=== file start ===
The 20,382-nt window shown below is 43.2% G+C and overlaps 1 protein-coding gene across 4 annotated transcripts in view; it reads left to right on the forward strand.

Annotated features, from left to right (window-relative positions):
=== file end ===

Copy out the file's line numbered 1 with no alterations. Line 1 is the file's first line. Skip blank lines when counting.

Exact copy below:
The 20,382-nt window shown below is 43.2% G+C and overlaps 1 protein-coding gene across 4 annotated transcripts in view; it reads left to right on the forward strand.